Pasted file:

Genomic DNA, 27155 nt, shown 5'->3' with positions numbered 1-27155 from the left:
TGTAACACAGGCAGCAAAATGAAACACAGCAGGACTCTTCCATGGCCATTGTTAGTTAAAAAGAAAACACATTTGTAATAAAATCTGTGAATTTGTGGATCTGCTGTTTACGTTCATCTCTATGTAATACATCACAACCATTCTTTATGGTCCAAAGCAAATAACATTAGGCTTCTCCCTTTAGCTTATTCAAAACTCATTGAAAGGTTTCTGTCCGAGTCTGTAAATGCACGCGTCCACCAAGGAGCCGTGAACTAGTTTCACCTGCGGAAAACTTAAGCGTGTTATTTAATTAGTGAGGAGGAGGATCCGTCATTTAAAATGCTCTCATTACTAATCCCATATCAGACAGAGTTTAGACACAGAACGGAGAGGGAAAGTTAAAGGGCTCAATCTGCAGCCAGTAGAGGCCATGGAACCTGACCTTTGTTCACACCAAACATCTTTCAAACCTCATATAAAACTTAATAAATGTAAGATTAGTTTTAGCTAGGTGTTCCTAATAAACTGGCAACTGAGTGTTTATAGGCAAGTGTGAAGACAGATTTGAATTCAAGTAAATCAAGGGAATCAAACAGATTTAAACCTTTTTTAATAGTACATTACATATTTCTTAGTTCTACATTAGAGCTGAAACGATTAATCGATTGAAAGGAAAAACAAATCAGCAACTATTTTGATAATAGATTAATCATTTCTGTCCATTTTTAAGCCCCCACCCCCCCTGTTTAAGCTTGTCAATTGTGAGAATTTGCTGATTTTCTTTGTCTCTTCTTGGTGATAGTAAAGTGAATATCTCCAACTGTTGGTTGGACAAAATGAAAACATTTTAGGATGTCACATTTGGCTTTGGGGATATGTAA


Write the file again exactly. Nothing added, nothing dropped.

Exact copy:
Genomic DNA, 27155 nt, shown 5'->3' with positions numbered 1-27155 from the left:
TGTAACACAGGCAGCAAAATGAAACACAGCAGGACTCTTCCATGGCCATTGTTAGTTAAAAAGAAAACACATTTGTAATAAAATCTGTGAATTTGTGGATCTGCTGTTTACGTTCATCTCTATGTAATACATCACAACCATTCTTTATGGTCCAAAGCAAATAACATTAGGCTTCTCCCTTTAGCTTATTCAAAACTCATTGAAAGGTTTCTGTCCGAGTCTGTAAATGCACGCGTCCACCAAGGAGCCGTGAACTAGTTTCACCTGCGGAAAACTTAAGCGTGTTATTTAATTAGTGAGGAGGAGGATCCGTCATTTAAAATGCTCTCATTACTAATCCCATATCAGACAGAGTTTAGACACAGAACGGAGAGGGAAAGTTAAAGGGCTCAATCTGCAGCCAGTAGAGGCCATGGAACCTGACCTTTGTTCACACCAAACATCTTTCAAACCTCATATAAAACTTAATAAATGTAAGATTAGTTTTAGCTAGGTGTTCCTAATAAACTGGCAACTGAGTGTTTATAGGCAAGTGTGAAGACAGATTTGAATTCAAGTAAATCAAGGGAATCAAACAGATTTAAACCTTTTTTAATAGTACATTACATATTTCTTAGTTCTACATTAGAGCTGAAACGATTAATCGATTGAAAGGAAAAACAAATCAGCAACTATTTTGATAATAGATTAATCATTTCTGTCCATTTTTAAGCCCCCACCCCCCCTGTTTAAGCTTGTCAATTGTGAGAATTTGCTGATTTTCTTTGTCTCTTCTTGGTGATAGTAAAGTGAATATCTCCAACTGTTGGTTGGACAAAATGAAAACATTTTAGGATGTCACATTTGGCTTTGGGGATATGTAA